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Success doesn’t happen in a vacuum. For Paul Sergile, it happened because of a vacuum.

Paul always loved working on mechanical objects. With an auto-mechanic uncle and a penchant for fixing things, he found mechanical engineering was the right fit when working to obtain his degree from the University of Florida. And though Paul dreamed of one day working in the automotive industry as a race engineer, he discovered his passion for manufacturing by recognizing his strengths: designing, building and improving.

Paul is now the director of engineering at ANCORP, a high and ultra-high vacuum manufacturing facility in Gainesville. The vacuum technology and innovative components developed at ANCORP live in the background of processes that make many modern implements possible – objects that are relied upon daily in households and industry.

As he explained, “Some of the products we empower through vacuum technologies are LED lights, handheld devices, semiconductor chips, coated vision lenses, insulated glass and even the foil lining inside a bag of chips. But we also support industries like solar energy, space exploration and lab research at the national level.”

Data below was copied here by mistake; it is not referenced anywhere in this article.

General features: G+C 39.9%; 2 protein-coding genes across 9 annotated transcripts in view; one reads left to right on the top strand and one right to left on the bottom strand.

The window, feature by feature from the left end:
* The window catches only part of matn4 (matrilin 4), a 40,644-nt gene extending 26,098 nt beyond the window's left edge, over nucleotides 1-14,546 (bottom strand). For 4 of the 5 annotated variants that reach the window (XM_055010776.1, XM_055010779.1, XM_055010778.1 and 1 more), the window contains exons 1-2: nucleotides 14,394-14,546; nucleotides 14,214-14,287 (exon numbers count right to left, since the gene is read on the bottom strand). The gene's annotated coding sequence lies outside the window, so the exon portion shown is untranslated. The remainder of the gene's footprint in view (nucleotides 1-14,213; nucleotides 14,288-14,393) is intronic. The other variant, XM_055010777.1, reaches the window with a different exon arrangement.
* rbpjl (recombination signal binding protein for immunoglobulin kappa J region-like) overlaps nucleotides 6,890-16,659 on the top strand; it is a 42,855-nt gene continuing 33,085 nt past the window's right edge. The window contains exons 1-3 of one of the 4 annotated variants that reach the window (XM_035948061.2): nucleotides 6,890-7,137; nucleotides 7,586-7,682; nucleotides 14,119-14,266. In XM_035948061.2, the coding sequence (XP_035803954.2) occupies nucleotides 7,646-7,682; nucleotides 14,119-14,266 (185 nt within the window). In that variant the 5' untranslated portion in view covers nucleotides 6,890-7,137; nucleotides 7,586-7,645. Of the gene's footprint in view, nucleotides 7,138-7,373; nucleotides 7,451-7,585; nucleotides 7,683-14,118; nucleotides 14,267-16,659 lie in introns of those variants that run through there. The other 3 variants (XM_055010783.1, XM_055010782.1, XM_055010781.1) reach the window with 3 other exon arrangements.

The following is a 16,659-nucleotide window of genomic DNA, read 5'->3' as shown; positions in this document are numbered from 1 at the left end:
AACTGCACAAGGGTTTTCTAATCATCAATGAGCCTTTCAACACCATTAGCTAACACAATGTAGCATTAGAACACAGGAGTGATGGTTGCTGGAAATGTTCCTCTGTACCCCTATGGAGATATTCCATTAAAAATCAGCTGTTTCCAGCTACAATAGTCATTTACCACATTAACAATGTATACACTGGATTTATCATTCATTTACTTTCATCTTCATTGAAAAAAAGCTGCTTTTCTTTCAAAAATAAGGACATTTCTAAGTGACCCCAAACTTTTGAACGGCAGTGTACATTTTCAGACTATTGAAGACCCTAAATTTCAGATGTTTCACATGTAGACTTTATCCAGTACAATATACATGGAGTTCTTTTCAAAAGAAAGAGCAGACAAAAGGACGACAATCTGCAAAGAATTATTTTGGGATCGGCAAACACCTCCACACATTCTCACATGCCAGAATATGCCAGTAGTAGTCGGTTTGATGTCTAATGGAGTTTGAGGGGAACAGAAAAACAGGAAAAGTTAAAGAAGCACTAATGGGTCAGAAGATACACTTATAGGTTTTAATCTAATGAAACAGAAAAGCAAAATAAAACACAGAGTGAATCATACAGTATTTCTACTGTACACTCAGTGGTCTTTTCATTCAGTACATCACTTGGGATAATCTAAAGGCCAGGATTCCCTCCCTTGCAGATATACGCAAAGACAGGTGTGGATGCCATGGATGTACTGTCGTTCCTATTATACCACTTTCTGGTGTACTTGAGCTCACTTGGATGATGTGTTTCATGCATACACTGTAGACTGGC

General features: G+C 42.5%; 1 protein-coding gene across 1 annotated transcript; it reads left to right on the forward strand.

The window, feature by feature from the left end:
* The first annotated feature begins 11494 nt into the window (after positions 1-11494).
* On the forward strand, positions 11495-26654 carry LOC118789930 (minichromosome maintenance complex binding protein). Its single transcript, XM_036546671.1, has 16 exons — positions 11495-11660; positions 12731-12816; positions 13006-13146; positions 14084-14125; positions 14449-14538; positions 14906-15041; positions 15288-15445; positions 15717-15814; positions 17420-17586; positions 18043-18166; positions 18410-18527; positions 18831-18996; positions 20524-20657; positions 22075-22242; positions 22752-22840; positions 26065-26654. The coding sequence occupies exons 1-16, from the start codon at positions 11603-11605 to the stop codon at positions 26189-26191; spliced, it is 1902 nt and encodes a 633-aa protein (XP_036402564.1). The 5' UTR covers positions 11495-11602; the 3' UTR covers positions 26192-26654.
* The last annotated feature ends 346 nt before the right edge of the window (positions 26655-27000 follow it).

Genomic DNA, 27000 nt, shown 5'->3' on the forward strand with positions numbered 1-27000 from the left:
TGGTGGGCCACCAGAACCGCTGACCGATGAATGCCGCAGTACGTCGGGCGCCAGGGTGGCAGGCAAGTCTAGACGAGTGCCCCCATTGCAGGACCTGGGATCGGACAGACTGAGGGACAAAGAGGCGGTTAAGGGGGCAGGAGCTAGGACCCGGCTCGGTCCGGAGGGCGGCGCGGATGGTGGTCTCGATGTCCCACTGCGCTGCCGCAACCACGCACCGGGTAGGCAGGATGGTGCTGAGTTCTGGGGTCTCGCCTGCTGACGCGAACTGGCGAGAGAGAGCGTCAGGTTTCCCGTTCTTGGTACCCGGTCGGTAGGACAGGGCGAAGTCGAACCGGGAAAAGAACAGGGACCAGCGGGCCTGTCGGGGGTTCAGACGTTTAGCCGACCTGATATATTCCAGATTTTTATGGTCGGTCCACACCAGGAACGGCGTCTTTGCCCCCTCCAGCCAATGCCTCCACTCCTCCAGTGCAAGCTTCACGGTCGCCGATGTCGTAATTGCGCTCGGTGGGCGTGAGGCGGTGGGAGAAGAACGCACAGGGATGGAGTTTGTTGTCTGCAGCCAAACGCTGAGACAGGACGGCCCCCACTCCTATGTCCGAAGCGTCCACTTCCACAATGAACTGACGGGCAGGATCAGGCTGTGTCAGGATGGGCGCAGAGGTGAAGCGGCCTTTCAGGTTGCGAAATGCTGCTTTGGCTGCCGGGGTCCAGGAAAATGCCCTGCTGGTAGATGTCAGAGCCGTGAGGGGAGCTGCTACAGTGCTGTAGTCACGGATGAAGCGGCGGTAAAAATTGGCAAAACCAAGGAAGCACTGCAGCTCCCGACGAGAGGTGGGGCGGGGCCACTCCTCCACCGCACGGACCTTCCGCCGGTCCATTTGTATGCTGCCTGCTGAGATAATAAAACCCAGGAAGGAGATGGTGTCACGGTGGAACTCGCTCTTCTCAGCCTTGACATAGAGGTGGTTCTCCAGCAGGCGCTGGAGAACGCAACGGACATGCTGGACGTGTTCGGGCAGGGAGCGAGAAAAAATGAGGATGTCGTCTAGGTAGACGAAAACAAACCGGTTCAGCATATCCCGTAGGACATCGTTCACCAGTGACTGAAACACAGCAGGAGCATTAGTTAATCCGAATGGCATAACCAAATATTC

ANCORP’s flagship product is its patented vacuum ball valve – a high-performing, premium device that is ideal for isolating reactors, traps and scrubbers on vacuum process tools.

While Paul’s career has grown, so have the aerospace and nanotechnology industries where vacuum technology is becoming more common. In fact, more than half of the high tech industries represented in The Corridor use vacuum components directly, with the other half still being indirectly affected. This leaves an opportunity for growth in Florida and beyond.

Paul has achieved so much throughout his tenure, but he’s still looking to the horizon.

“Professionally, I feel my greatest accomplishments are yet to come because I take pride in my work and strive for excellence in everything I do,” he said. “If I remain faithful to my pursuit of excellence, there are sure to be a lot of accomplishments in my future.”

Surely, there are. Paul has passed his love for technology and science on to his children who both aspire to become scientists and are bound to be his most important legacy.

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